- Big Kids These Pinoy-Tailored Games Will Help You And The Kids Learn Math (It's Free!)
- Toddler 5 Things No One Tells You About Potty Training: 'Prepare For Poop On The Couch'
- Your Health How To Clean A UV Light Lamp Because Not Knowing Is Dangerous
- Money How To Avoid Getting Scammed When Looking For Online Data Entry Jobs
10 Fun Summer Money-Making Ideas for KidsLet your budding business tycoon take his pick!
Photo from hillcrestschool.ca
While they are still young, kids can already learn the concept of using their talents and interests to earn profit and manage their earnings. Yeng Remulla, entrepreneur and author of Productive Pinoy and Start Something, says, “Everyone can learn money management and business at any age in life, but those who start early will have an advantage over those who [start] much later.”
Why don’t you give your kids a head start this summer? Here are 10 kiddie summer business ideas.
1. Sago‘t Gulaman stand (For ages 3 to 5)
Help your child set up a refreshments stand at the park where many people hang out in the afternoon, or during a village sports event usually hosted by the homeowners’ association.
2. The little gardener (For ages 4 to 6)
Let your child offer to water your neighbors’ plants when they go on vacation or simply just to take the chore off their hands.
More from Smart ParentingADVERTISEMENT - CONTINUE READING BELOWCONTINUE READING BELOWRecommended Videos
3. Bake sale (For ages 4 and up)
Milona Barraca, a coach in personal-finance literacy for parents and kids, cites baking and selling as a way to encourage kids to monetize their skills. Teach your kids how to bake cookies and cupcakes or to make other goodies such as chocolates and polvoron, and then give them an avenue to sell their tasty creations. Barraca suggests letting kids participate in kiddie bazaars and allowing them some room for mistakes. “These are mistakes they can afford now,” she says, “[so they can] avoid costly errors later on in their lives.”
4. Pet daycare (For ages 3 to 8)
Invite your family and friends to leave their little pets such as fish and turtles in your child’s care for a few hours. Help her create a schedule for feeding them. She won’t only have a lot of fun—she will also learn a thing or two about animals firsthand.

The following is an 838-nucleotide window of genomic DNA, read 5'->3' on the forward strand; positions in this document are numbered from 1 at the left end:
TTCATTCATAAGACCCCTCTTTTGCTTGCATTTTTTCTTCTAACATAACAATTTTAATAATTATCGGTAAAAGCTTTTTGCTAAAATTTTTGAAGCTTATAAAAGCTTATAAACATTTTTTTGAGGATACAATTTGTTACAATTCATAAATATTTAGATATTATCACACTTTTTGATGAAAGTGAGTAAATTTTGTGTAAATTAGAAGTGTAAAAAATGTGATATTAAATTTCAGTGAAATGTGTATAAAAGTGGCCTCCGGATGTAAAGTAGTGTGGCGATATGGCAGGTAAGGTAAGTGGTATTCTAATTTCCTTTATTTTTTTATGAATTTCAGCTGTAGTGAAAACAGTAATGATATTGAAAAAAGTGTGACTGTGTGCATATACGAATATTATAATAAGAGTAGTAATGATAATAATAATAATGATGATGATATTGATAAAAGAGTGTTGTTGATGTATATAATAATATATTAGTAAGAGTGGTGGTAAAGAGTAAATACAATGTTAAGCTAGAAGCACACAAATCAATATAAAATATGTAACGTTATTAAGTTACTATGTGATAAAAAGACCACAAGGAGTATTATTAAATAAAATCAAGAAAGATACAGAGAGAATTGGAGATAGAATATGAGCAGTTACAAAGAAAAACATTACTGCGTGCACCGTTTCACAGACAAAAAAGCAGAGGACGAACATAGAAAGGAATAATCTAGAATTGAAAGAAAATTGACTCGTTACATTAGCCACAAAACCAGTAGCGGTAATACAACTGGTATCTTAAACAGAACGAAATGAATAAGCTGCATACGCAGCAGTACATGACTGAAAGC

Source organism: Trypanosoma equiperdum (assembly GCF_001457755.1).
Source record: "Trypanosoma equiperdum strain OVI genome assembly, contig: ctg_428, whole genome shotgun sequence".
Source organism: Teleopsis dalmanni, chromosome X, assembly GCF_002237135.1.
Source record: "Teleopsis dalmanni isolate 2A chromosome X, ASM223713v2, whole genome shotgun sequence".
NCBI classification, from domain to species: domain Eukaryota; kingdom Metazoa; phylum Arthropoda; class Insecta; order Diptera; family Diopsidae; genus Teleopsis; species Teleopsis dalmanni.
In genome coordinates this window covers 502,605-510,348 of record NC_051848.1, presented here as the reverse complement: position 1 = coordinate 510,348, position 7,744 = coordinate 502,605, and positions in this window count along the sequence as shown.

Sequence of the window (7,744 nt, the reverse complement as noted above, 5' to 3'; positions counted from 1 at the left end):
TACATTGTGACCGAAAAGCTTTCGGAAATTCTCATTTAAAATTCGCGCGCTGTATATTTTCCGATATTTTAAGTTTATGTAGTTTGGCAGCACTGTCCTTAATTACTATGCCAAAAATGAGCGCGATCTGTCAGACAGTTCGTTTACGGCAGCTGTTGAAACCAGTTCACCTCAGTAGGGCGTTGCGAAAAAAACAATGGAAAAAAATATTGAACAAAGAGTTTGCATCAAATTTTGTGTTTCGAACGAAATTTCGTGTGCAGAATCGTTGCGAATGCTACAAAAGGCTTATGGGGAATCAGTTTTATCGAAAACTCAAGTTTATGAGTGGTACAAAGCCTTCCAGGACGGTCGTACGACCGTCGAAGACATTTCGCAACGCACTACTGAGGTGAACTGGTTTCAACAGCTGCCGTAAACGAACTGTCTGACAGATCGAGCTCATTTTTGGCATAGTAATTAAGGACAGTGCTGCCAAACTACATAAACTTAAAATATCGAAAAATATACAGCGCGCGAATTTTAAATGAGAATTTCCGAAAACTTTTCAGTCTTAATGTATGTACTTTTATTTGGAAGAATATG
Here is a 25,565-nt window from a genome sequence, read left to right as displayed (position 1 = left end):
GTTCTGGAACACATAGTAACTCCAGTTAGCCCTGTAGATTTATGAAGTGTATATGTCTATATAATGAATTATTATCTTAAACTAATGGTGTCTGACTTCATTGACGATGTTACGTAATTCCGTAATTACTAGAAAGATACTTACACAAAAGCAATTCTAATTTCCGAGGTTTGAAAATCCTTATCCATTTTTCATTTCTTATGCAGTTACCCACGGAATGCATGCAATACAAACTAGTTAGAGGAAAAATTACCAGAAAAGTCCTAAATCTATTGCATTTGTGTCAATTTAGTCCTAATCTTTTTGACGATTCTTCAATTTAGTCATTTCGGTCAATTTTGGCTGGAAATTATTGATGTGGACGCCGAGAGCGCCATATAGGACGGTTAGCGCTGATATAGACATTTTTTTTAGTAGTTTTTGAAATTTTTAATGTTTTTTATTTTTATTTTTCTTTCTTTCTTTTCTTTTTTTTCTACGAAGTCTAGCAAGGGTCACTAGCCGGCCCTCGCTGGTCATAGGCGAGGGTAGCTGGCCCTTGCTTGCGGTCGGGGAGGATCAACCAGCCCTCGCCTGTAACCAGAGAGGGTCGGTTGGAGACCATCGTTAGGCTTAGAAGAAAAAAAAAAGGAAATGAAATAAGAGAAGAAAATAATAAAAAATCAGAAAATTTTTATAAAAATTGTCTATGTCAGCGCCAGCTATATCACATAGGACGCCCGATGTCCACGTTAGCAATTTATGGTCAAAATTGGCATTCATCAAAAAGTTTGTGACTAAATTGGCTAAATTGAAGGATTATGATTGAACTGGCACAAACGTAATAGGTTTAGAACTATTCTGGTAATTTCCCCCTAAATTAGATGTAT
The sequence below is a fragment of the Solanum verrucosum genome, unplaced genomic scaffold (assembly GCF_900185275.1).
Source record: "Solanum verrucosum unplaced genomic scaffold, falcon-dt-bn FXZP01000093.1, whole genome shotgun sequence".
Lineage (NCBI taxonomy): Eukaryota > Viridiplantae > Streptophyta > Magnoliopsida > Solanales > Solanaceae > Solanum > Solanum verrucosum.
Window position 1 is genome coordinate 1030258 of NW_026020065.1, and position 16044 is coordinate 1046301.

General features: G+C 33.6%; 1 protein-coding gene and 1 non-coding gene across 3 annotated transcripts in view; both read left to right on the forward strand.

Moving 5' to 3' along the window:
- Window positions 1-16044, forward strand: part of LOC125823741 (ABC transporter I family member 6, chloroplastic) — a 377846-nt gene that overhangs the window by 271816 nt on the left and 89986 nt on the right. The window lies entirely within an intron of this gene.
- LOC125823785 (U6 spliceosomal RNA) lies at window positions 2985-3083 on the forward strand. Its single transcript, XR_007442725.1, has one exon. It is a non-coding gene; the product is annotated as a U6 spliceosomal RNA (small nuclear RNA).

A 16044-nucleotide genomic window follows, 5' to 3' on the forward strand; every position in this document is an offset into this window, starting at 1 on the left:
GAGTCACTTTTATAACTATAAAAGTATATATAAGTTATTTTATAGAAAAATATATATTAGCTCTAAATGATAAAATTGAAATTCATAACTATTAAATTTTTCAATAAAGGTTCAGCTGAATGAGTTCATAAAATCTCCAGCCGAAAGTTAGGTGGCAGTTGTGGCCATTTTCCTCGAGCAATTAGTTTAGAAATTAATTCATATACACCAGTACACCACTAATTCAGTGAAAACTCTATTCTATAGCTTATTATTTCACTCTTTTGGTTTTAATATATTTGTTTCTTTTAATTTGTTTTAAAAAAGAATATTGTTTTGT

5. Party assistant (For ages 3 to 5)
Kids love parties! Organize kiddie parties and assign to your child simple tasks such as giving out the prizes during the games or distributing the loot bags. You can even ask her to lead the guests in singing the birthday song for the celebrator.
6. Fun science and art workshops (For ages 8 and up)
Is your child a science geek? Help him put together an arts-and-science workshop for preschoolers. He can teach them how to make homemade clay, finger-paint, or tie-dye shirts.
More from Smart ParentingADVERTISEMENT - CONTINUE READING BELOW
7. App creator (For ages 8 and up)
Some children as young as eight years old can already make gaming apps and sell them online. If your child is a programming whiz, encourage him to create his own apps and to upload them on kid-safe sites where users can download them for a fee.
8. Junior coach (For ages 10 and up)
If your kids are varsity players, encourage them to teach beginners the rudiments of sports such as soccer and basketball. They can do one-on-one mentoring, teaching little kids and newbies the right way to kick a soccer ball or follow through when they shoot hoops.
9. Real estate assistant (For ages and up)
Marwena Anewor, former corporate accounts officer for a bank and mom of two, says that she gives her eldest daughter a 10-percent commission for helping her in cleaning and managing some of the condominium units that she leases out. Letting your kids tag along when you work and giving them tasks is a good way of passing on your knowledge of the business to them.
10. Garage sale (For ages 5 and up)
Give your kids boxes and ask them to sort through their things for old toys or clothes they no longer use. Cherie Co, co-founder of 360 Studio School, a center for progressive learning in Alabang, Muntinlupa City, says that she and her husband give their daughters opportunities to test their business skills. “Sometimes they earn, but other times they don’t,” she says. “What really matters is the experience.”
This article first appeared in the April 2015 issue of Smart Parenting magazine.
ADVERTISEMENT - CONTINUE READING BELOW
Trending in Summit Network